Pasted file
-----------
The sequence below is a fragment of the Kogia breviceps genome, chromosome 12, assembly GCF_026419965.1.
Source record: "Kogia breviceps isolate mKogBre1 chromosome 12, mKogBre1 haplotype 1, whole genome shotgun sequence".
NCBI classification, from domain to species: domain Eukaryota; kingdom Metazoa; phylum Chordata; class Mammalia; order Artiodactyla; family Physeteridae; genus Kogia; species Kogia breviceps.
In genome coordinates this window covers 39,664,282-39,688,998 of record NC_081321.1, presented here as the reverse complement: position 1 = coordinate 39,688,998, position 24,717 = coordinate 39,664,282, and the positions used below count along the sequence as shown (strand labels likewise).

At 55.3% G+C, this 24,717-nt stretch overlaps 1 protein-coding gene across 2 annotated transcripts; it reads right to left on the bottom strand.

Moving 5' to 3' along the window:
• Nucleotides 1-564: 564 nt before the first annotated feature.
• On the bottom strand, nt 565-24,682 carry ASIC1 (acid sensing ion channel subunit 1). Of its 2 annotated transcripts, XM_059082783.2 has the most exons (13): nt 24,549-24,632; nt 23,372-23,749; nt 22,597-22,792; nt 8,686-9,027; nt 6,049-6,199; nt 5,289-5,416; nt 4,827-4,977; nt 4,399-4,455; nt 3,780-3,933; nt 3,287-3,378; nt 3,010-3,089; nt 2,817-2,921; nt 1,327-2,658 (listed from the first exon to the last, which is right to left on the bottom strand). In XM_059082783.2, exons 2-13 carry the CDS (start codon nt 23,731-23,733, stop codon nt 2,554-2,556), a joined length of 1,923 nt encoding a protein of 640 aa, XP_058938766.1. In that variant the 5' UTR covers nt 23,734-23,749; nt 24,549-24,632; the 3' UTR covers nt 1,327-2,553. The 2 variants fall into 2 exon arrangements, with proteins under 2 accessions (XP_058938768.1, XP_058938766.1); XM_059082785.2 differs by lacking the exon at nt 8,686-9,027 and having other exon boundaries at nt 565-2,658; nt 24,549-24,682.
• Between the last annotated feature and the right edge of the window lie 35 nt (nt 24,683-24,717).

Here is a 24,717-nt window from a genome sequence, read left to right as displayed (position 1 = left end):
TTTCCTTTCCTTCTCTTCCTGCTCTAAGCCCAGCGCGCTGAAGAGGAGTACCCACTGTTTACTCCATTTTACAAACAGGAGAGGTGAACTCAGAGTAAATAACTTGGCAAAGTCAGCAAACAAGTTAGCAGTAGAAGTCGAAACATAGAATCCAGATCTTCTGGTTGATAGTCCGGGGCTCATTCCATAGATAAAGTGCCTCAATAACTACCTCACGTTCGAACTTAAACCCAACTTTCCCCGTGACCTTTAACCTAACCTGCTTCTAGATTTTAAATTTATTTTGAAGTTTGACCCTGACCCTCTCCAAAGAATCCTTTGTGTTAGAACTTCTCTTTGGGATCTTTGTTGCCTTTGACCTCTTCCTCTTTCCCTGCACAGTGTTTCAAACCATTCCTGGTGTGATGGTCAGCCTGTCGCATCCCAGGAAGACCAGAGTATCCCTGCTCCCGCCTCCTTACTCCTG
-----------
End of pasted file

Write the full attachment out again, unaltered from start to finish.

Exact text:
The sequence below is a fragment of the Kogia breviceps genome, chromosome 12, assembly GCF_026419965.1.
Source record: "Kogia breviceps isolate mKogBre1 chromosome 12, mKogBre1 haplotype 1, whole genome shotgun sequence".
NCBI classification, from domain to species: domain Eukaryota; kingdom Metazoa; phylum Chordata; class Mammalia; order Artiodactyla; family Physeteridae; genus Kogia; species Kogia breviceps.
In genome coordinates this window covers 39,664,282-39,688,998 of record NC_081321.1, presented here as the reverse complement: position 1 = coordinate 39,688,998, position 24,717 = coordinate 39,664,282, and the positions used below count along the sequence as shown (strand labels likewise).

At 55.3% G+C, this 24,717-nt stretch overlaps 1 protein-coding gene across 2 annotated transcripts; it reads right to left on the bottom strand.

Moving 5' to 3' along the window:
• Nucleotides 1-564: 564 nt before the first annotated feature.
• On the bottom strand, nt 565-24,682 carry ASIC1 (acid sensing ion channel subunit 1). Of its 2 annotated transcripts, XM_059082783.2 has the most exons (13): nt 24,549-24,632; nt 23,372-23,749; nt 22,597-22,792; nt 8,686-9,027; nt 6,049-6,199; nt 5,289-5,416; nt 4,827-4,977; nt 4,399-4,455; nt 3,780-3,933; nt 3,287-3,378; nt 3,010-3,089; nt 2,817-2,921; nt 1,327-2,658 (listed from the first exon to the last, which is right to left on the bottom strand). In XM_059082783.2, exons 2-13 carry the CDS (start codon nt 23,731-23,733, stop codon nt 2,554-2,556), a joined length of 1,923 nt encoding a protein of 640 aa, XP_058938766.1. In that variant the 5' UTR covers nt 23,734-23,749; nt 24,549-24,632; the 3' UTR covers nt 1,327-2,553. The 2 variants fall into 2 exon arrangements, with proteins under 2 accessions (XP_058938768.1, XP_058938766.1); XM_059082785.2 differs by lacking the exon at nt 8,686-9,027 and having other exon boundaries at nt 565-2,658; nt 24,549-24,682.
• Between the last annotated feature and the right edge of the window lie 35 nt (nt 24,683-24,717).

Here is a 24,717-nt window from a genome sequence, read left to right as displayed (position 1 = left end):
TTTCCTTTCCTTCTCTTCCTGCTCTAAGCCCAGCGCGCTGAAGAGGAGTACCCACTGTTTACTCCATTTTACAAACAGGAGAGGTGAACTCAGAGTAAATAACTTGGCAAAGTCAGCAAACAAGTTAGCAGTAGAAGTCGAAACATAGAATCCAGATCTTCTGGTTGATAGTCCGGGGCTCATTCCATAGATAAAGTGCCTCAATAACTACCTCACGTTCGAACTTAAACCCAACTTTCCCCGTGACCTTTAACCTAACCTGCTTCTAGATTTTAAATTTATTTTGAAGTTTGACCCTGACCCTCTCCAAAGAATCCTTTGTGTTAGAACTTCTCTTTGGGATCTTTGTTGCCTTTGACCTCTTCCTCTTTCCCTGCACAGTGTTTCAAACCATTCCTGGTGTGATGGTCAGCCTGTCGCATCCCAGGAAGACCAGAGTATCCCTGCTCCCGCCTCCTTACTCCTG